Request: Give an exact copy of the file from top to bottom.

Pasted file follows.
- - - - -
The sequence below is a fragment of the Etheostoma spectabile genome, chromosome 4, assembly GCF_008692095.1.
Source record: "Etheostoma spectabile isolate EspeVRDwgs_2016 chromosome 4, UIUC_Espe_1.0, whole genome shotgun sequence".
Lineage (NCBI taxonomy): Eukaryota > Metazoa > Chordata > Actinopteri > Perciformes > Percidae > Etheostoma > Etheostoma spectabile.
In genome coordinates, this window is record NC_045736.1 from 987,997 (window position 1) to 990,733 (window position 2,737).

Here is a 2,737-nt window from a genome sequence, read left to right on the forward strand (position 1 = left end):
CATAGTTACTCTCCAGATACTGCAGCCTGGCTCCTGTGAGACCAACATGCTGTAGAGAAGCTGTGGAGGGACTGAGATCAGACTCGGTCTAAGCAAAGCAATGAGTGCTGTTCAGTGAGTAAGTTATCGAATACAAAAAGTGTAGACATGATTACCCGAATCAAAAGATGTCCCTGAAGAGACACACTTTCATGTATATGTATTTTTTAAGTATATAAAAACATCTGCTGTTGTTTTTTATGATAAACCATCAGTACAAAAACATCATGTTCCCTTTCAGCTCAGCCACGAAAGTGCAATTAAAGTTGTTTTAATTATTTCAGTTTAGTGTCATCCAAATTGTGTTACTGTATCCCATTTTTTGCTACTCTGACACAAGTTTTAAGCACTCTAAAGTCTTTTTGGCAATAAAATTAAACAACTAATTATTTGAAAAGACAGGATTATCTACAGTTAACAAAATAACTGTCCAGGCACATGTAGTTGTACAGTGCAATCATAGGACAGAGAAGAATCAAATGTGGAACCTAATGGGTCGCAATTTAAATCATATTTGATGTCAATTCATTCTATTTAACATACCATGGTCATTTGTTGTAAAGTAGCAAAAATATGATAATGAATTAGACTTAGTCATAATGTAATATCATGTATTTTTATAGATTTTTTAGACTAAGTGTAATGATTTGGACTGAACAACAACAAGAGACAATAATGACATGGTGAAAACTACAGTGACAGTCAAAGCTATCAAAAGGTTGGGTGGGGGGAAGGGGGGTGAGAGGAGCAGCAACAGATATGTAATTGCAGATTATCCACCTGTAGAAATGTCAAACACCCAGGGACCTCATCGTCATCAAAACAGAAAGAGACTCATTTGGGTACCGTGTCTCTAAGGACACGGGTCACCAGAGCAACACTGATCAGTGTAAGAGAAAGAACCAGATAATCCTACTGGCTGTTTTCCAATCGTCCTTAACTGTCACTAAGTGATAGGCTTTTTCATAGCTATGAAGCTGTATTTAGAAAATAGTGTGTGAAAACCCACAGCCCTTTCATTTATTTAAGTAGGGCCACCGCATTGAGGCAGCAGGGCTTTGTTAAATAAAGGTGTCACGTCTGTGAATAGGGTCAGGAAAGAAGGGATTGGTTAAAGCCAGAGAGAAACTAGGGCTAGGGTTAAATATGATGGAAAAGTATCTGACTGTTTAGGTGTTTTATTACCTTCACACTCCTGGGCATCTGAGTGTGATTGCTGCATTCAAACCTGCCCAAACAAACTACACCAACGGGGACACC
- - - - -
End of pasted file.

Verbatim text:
The sequence below is a fragment of the Etheostoma spectabile genome, chromosome 4, assembly GCF_008692095.1.
Source record: "Etheostoma spectabile isolate EspeVRDwgs_2016 chromosome 4, UIUC_Espe_1.0, whole genome shotgun sequence".
Lineage (NCBI taxonomy): Eukaryota > Metazoa > Chordata > Actinopteri > Perciformes > Percidae > Etheostoma > Etheostoma spectabile.
In genome coordinates, this window is record NC_045736.1 from 987,997 (window position 1) to 990,733 (window position 2,737).

Here is a 2,737-nt window from a genome sequence, read left to right on the forward strand (position 1 = left end):
CATAGTTACTCTCCAGATACTGCAGCCTGGCTCCTGTGAGACCAACATGCTGTAGAGAAGCTGTGGAGGGACTGAGATCAGACTCGGTCTAAGCAAAGCAATGAGTGCTGTTCAGTGAGTAAGTTATCGAATACAAAAAGTGTAGACATGATTACCCGAATCAAAAGATGTCCCTGAAGAGACACACTTTCATGTATATGTATTTTTTAAGTATATAAAAACATCTGCTGTTGTTTTTTATGATAAACCATCAGTACAAAAACATCATGTTCCCTTTCAGCTCAGCCACGAAAGTGCAATTAAAGTTGTTTTAATTATTTCAGTTTAGTGTCATCCAAATTGTGTTACTGTATCCCATTTTTTGCTACTCTGACACAAGTTTTAAGCACTCTAAAGTCTTTTTGGCAATAAAATTAAACAACTAATTATTTGAAAAGACAGGATTATCTACAGTTAACAAAATAACTGTCCAGGCACATGTAGTTGTACAGTGCAATCATAGGACAGAGAAGAATCAAATGTGGAACCTAATGGGTCGCAATTTAAATCATATTTGATGTCAATTCATTCTATTTAACATACCATGGTCATTTGTTGTAAAGTAGCAAAAATATGATAATGAATTAGACTTAGTCATAATGTAATATCATGTATTTTTATAGATTTTTTAGACTAAGTGTAATGATTTGGACTGAACAACAACAAGAGACAATAATGACATGGTGAAAACTACAGTGACAGTCAAAGCTATCAAAAGGTTGGGTGGGGGGAAGGGGGGTGAGAGGAGCAGCAACAGATATGTAATTGCAGATTATCCACCTGTAGAAATGTCAAACACCCAGGGACCTCATCGTCATCAAAACAGAAAGAGACTCATTTGGGTACCGTGTCTCTAAGGACACGGGTCACCAGAGCAACACTGATCAGTGTAAGAGAAAGAACCAGATAATCCTACTGGCTGTTTTCCAATCGTCCTTAACTGTCACTAAGTGATAGGCTTTTTCATAGCTATGAAGCTGTATTTAGAAAATAGTGTGTGAAAACCCACAGCCCTTTCATTTATTTAAGTAGGGCCACCGCATTGAGGCAGCAGGGCTTTGTTAAATAAAGGTGTCACGTCTGTGAATAGGGTCAGGAAAGAAGGGATTGGTTAAAGCCAGAGAGAAACTAGGGCTAGGGTTAAATATGATGGAAAAGTATCTGACTGTTTAGGTGTTTTATTACCTTCACACTCCTGGGCATCTGAGTGTGATTGCTGCATTCAAACCTGCCCAAACAAACTACACCAACGGGGACACC